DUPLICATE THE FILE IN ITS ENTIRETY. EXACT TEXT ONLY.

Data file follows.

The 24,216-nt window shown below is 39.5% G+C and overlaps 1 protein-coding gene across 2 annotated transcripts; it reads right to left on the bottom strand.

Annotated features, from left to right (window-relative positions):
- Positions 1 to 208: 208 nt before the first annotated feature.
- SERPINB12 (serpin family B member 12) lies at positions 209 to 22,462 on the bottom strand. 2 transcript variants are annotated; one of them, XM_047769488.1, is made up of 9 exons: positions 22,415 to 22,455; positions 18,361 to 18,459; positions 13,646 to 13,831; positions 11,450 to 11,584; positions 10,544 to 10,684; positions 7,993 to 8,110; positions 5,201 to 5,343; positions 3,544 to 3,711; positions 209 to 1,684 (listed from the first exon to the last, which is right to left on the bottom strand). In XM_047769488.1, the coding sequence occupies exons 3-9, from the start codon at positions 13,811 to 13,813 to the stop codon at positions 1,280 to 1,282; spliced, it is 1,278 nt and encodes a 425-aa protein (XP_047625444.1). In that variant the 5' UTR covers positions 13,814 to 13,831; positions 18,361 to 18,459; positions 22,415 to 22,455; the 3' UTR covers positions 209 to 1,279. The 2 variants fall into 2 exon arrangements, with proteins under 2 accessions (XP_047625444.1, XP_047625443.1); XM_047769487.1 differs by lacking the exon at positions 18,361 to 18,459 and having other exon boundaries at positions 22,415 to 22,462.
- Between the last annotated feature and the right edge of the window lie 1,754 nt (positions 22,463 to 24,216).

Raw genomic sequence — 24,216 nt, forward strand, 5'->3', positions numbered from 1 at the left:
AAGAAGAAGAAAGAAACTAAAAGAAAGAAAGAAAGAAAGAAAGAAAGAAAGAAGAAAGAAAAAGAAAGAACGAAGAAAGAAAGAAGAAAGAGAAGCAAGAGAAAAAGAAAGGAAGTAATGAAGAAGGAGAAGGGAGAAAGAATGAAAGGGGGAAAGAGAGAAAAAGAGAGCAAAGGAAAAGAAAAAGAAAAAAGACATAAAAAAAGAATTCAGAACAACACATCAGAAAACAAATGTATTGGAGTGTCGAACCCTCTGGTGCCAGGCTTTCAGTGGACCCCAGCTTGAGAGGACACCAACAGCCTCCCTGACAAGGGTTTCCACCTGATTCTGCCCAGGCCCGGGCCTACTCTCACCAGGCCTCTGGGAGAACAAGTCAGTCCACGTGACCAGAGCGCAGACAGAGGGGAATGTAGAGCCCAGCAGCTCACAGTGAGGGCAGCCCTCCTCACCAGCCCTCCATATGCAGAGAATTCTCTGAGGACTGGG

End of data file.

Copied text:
The 24,216-nt window shown below is 39.5% G+C and overlaps 1 protein-coding gene across 2 annotated transcripts; it reads right to left on the bottom strand.

Annotated features, from left to right (window-relative positions):
- Positions 1 to 208: 208 nt before the first annotated feature.
- SERPINB12 (serpin family B member 12) lies at positions 209 to 22,462 on the bottom strand. 2 transcript variants are annotated; one of them, XM_047769488.1, is made up of 9 exons: positions 22,415 to 22,455; positions 18,361 to 18,459; positions 13,646 to 13,831; positions 11,450 to 11,584; positions 10,544 to 10,684; positions 7,993 to 8,110; positions 5,201 to 5,343; positions 3,544 to 3,711; positions 209 to 1,684 (listed from the first exon to the last, which is right to left on the bottom strand). In XM_047769488.1, the coding sequence occupies exons 3-9, from the start codon at positions 13,811 to 13,813 to the stop codon at positions 1,280 to 1,282; spliced, it is 1,278 nt and encodes a 425-aa protein (XP_047625444.1). In that variant the 5' UTR covers positions 13,814 to 13,831; positions 18,361 to 18,459; positions 22,415 to 22,455; the 3' UTR covers positions 209 to 1,279. The 2 variants fall into 2 exon arrangements, with proteins under 2 accessions (XP_047625444.1, XP_047625443.1); XM_047769487.1 differs by lacking the exon at positions 18,361 to 18,459 and having other exon boundaries at positions 22,415 to 22,462.
- Between the last annotated feature and the right edge of the window lie 1,754 nt (positions 22,463 to 24,216).

Raw genomic sequence — 24,216 nt, forward strand, 5'->3', positions numbered from 1 at the left:
AAGAAGAAGAAAGAAACTAAAAGAAAGAAAGAAAGAAAGAAAGAAAGAAAGAAGAAAGAAAAAGAAAGAACGAAGAAAGAAAGAAGAAAGAGAAGCAAGAGAAAAAGAAAGGAAGTAATGAAGAAGGAGAAGGGAGAAAGAATGAAAGGGGGAAAGAGAGAAAAAGAGAGCAAAGGAAAAGAAAAAGAAAAAAGACATAAAAAAAGAATTCAGAACAACACATCAGAAAACAAATGTATTGGAGTGTCGAACCCTCTGGTGCCAGGCTTTCAGTGGACCCCAGCTTGAGAGGACACCAACAGCCTCCCTGACAAGGGTTTCCACCTGATTCTGCCCAGGCCCGGGCCTACTCTCACCAGGCCTCTGGGAGAACAAGTCAGTCCACGTGACCAGAGCGCAGACAGAGGGGAATGTAGAGCCCAGCAGCTCACAGTGAGGGCAGCCCTCCTCACCAGCCCTCCATATGCAGAGAATTCTCTGAGGACTGGG